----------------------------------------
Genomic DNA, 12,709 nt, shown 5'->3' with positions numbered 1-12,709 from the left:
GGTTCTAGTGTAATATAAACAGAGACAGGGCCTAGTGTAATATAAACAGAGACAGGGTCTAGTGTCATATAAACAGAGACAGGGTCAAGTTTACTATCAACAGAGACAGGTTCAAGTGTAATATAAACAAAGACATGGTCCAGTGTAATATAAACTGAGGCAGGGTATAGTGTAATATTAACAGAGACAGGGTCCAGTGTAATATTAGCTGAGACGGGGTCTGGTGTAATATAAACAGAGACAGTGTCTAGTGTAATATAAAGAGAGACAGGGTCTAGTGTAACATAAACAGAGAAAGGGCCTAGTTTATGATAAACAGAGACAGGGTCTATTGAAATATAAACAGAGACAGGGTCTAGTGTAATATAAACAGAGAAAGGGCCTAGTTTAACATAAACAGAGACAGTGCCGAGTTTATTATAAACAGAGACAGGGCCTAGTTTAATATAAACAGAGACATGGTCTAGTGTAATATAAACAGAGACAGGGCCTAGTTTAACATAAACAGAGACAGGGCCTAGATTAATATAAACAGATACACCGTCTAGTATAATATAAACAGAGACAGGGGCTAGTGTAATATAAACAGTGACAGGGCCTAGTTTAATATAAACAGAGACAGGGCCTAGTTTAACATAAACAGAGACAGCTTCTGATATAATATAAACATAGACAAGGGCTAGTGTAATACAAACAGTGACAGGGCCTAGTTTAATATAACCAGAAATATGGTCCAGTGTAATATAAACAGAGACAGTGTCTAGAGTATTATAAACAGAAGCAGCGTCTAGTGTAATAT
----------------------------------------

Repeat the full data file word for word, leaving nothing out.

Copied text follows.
Genomic DNA, 12,709 nt, shown 5'->3' with positions numbered 1-12,709 from the left:
GGTTCTAGTGTAATATAAACAGAGACAGGGCCTAGTGTAATATAAACAGAGACAGGGTCTAGTGTCATATAAACAGAGACAGGGTCAAGTTTACTATCAACAGAGACAGGTTCAAGTGTAATATAAACAAAGACATGGTCCAGTGTAATATAAACTGAGGCAGGGTATAGTGTAATATTAACAGAGACAGGGTCCAGTGTAATATTAGCTGAGACGGGGTCTGGTGTAATATAAACAGAGACAGTGTCTAGTGTAATATAAAGAGAGACAGGGTCTAGTGTAACATAAACAGAGAAAGGGCCTAGTTTATGATAAACAGAGACAGGGTCTATTGAAATATAAACAGAGACAGGGTCTAGTGTAATATAAACAGAGAAAGGGCCTAGTTTAACATAAACAGAGACAGTGCCGAGTTTATTATAAACAGAGACAGGGCCTAGTTTAATATAAACAGAGACATGGTCTAGTGTAATATAAACAGAGACAGGGCCTAGTTTAACATAAACAGAGACAGGGCCTAGATTAATATAAACAGATACACCGTCTAGTATAATATAAACAGAGACAGGGGCTAGTGTAATATAAACAGTGACAGGGCCTAGTTTAATATAAACAGAGACAGGGCCTAGTTTAACATAAACAGAGACAGCTTCTGATATAATATAAACATAGACAAGGGCTAGTGTAATACAAACAGTGACAGGGCCTAGTTTAATATAACCAGAAATATGGTCCAGTGTAATATAAACAGAGACAGTGTCTAGAGTATTATAAACAGAAGCAGCGTCTAGTGTAATAT